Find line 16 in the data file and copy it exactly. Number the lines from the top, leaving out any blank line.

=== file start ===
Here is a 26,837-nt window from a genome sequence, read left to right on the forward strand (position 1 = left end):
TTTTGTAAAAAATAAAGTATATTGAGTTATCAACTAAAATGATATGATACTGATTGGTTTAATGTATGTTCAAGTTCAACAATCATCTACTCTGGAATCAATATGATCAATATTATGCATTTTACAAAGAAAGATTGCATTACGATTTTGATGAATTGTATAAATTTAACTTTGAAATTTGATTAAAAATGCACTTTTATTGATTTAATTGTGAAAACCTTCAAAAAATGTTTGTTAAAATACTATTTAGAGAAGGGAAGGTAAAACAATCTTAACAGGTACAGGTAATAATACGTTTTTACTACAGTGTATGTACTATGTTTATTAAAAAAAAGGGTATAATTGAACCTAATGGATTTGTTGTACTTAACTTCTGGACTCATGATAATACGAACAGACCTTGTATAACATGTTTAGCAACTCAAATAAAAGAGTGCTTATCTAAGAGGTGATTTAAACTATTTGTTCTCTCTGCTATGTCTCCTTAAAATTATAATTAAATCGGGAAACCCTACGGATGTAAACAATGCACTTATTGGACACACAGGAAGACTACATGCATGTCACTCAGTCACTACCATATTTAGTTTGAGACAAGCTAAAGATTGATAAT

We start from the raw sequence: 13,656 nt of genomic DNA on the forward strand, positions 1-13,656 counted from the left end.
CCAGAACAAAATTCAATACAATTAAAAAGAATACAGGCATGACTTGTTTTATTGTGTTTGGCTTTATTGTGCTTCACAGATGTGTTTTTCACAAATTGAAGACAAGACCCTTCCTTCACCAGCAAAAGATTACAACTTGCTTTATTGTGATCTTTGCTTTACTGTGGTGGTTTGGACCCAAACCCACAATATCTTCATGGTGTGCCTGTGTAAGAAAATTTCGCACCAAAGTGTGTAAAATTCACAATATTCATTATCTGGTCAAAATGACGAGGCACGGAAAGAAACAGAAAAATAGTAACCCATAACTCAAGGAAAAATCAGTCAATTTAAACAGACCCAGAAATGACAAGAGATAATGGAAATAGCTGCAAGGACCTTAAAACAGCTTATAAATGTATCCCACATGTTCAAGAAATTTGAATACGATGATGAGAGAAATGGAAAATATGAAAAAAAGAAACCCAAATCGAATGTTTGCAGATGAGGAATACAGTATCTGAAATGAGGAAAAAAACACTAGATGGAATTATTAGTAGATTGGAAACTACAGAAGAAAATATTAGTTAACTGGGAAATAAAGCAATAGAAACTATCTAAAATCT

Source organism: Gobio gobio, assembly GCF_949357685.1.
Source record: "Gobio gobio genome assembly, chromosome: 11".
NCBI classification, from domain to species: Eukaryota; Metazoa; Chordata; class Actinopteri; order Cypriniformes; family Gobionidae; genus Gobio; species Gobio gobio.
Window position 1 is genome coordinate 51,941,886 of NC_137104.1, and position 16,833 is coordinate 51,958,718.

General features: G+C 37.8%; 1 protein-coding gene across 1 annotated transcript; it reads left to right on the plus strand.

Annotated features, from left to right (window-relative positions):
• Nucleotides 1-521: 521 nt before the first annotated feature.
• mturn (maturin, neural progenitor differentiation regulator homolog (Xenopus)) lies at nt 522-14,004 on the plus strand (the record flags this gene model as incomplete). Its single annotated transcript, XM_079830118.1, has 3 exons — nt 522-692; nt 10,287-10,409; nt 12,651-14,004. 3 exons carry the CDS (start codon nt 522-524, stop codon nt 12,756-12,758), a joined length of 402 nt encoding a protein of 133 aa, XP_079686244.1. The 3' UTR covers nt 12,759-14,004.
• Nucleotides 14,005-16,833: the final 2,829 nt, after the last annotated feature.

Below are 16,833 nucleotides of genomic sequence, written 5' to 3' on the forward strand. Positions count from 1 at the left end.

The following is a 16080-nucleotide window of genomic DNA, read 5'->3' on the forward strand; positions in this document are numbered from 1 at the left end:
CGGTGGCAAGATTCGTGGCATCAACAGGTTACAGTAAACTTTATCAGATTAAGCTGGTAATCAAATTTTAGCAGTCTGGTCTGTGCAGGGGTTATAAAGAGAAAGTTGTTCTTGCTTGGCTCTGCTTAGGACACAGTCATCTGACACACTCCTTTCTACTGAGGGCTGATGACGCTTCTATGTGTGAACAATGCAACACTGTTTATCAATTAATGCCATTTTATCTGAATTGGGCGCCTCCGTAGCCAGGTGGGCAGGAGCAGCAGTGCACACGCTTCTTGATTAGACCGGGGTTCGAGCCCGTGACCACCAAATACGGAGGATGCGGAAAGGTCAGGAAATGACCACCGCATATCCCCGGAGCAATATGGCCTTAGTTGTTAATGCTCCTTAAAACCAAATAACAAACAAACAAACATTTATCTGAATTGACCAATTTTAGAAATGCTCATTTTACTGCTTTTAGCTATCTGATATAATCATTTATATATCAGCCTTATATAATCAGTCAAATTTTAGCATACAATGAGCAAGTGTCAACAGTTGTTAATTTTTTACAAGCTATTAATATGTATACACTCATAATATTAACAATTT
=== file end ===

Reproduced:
CGGTGGCAAGATTCGTGGCATCAACAGGTTACAGTAAACTTTATCAGATTAAGCTGGTAATCAAATTTTAGCAGTCTGGTCTGTGCAGGGGTTATAAAGAGAAAGTTGTTCTTGCTTGGCTCTGCTTAGGACACAGTCATCTGACACACTCCTTTCTACTGAGGGCTGATGACGCTTCTATGTGTGAACAATGCAACACTGTTTATCAATTAATGCCATTTTATCTGAATTGGGCGCCTCCGTAGCCAGGTGGGCAGGAGCAGCAGTGCACACGCTTCTTGATTAGACCGGGGTTCGAGCCCGTGACCACCAAATACGGAGGATGCGGAAAGGTCAGGAAATGACCACCGCATATCCCCGGAGCAATATGGCCTTAGTTGTTAATGCTCCTTAAAACCAAATAACAAACAAACAAACATTTATCTGAATTGACCAATTTTAGAAATGCTCATTTTACTGCTTTTAGCTATCTGATATAATCATTTATATATCAGCCTTATATAATCAGTCAAATTTTAGCATACAATGAGCAAGTGTCAACAGTTGTTAATTTTTTACAAGCTATTAATATGTATACACTCATAATATTAACAATTT